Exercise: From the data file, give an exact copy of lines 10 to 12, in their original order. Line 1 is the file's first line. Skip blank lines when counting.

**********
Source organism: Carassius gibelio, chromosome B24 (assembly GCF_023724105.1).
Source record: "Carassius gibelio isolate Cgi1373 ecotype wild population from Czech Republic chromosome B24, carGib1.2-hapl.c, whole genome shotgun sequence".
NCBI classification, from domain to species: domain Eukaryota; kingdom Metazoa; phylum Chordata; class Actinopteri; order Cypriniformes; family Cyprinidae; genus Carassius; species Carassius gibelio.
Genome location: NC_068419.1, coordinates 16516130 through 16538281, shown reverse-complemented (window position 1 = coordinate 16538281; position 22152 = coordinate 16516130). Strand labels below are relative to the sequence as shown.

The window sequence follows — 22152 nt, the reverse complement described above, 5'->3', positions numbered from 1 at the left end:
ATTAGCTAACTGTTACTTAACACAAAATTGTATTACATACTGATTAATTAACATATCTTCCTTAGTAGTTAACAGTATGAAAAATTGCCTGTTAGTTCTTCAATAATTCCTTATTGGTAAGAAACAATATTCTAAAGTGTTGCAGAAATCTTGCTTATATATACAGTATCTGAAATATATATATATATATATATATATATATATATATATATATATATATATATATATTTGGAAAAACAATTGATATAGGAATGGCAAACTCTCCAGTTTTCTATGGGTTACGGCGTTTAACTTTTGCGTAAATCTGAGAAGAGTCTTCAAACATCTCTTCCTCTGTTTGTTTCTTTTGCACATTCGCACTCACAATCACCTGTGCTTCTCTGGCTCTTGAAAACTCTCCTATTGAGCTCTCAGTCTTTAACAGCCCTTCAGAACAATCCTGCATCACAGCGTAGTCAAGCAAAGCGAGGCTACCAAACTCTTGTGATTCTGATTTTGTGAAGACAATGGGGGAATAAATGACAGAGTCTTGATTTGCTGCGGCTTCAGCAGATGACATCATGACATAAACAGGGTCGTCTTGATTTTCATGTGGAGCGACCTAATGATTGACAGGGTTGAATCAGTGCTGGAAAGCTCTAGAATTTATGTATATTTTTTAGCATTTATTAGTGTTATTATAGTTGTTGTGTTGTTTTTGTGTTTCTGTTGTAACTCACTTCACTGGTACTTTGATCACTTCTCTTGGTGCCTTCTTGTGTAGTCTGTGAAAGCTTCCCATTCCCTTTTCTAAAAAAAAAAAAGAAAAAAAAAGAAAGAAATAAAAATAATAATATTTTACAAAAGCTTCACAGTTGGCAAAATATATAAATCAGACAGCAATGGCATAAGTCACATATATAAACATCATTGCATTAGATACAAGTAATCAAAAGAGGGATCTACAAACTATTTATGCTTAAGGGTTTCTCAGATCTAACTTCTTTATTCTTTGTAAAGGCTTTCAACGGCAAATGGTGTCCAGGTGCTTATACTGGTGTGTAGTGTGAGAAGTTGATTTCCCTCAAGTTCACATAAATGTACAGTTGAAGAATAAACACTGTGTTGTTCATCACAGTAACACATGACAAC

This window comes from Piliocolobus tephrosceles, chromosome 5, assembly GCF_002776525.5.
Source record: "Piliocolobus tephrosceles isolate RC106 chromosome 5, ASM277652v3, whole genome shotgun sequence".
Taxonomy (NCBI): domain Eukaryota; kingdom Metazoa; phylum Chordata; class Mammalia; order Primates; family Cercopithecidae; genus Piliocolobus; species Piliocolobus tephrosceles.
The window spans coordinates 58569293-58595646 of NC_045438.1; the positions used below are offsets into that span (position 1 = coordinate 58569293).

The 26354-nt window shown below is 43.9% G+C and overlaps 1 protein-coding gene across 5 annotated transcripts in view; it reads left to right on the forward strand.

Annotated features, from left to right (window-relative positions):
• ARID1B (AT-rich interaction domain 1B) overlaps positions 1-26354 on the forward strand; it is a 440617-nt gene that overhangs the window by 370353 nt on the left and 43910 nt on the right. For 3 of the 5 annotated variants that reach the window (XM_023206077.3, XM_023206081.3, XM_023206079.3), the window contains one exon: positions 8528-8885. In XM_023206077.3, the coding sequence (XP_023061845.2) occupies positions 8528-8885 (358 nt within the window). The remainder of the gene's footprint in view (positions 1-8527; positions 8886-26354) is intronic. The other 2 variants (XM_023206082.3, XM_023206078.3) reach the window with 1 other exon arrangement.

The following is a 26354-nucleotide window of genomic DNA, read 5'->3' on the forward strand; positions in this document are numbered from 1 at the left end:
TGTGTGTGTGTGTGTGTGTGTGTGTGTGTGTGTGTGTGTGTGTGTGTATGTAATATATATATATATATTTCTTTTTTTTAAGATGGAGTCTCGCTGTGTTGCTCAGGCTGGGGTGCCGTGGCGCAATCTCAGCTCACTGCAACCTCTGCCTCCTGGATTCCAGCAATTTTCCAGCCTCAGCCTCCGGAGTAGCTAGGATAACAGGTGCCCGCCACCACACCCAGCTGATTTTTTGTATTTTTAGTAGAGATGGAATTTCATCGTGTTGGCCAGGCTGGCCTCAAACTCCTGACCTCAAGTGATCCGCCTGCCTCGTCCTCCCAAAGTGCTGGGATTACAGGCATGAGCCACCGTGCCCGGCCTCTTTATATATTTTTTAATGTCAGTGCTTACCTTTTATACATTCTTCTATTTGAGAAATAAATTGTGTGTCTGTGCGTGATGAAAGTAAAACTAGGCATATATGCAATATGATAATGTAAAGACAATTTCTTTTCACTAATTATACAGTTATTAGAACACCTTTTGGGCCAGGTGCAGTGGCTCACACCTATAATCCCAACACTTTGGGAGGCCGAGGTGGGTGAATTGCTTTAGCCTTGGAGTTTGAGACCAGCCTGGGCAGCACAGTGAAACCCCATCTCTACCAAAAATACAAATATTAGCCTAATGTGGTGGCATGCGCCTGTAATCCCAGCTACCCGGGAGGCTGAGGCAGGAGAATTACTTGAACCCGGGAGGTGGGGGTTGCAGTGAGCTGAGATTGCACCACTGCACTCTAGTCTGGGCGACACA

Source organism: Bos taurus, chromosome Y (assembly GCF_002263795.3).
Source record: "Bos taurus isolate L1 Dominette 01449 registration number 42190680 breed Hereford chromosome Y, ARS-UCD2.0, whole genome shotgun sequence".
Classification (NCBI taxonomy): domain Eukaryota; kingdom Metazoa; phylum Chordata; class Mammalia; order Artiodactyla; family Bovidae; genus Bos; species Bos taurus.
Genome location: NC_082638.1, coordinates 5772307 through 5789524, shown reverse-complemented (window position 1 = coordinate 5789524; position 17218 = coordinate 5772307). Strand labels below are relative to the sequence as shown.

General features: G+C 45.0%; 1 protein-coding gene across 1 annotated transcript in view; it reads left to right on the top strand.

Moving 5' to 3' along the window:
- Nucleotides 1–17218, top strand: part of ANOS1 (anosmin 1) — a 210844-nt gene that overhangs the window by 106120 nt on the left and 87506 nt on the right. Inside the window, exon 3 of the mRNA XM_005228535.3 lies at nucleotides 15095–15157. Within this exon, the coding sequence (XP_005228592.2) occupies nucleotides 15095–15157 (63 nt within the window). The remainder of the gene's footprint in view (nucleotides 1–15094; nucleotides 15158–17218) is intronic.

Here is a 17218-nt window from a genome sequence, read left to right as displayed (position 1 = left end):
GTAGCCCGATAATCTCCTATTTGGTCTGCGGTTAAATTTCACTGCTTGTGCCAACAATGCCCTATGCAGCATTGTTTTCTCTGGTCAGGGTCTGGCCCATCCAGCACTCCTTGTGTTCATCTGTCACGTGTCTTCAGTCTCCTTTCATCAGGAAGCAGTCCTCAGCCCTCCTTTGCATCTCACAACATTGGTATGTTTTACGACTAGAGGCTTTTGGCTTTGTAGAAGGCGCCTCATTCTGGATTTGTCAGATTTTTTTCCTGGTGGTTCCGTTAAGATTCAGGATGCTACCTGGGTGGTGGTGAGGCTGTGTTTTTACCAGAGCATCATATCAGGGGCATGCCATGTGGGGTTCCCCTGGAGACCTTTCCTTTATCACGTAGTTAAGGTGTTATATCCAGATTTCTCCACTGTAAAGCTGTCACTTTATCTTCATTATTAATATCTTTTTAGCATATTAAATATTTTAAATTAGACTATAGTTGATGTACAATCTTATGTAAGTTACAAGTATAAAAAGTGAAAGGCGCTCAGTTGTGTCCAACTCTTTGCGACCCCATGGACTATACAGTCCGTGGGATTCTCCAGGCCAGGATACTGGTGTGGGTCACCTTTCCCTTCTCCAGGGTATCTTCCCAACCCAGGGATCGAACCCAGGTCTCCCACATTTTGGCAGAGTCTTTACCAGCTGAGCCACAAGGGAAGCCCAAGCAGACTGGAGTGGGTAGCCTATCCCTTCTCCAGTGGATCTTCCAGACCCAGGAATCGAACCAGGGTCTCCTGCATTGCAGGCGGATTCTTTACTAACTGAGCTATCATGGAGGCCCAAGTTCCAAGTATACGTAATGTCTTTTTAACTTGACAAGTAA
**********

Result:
The window spans coordinates 58569293-58595646 of NC_045438.1; the positions used below are offsets into that span (position 1 = coordinate 58569293).

The 26354-nt window shown below is 43.9% G+C and overlaps 1 protein-coding gene across 5 annotated transcripts in view; it reads left to right on the forward strand.

Annotated features, from left to right (window-relative positions):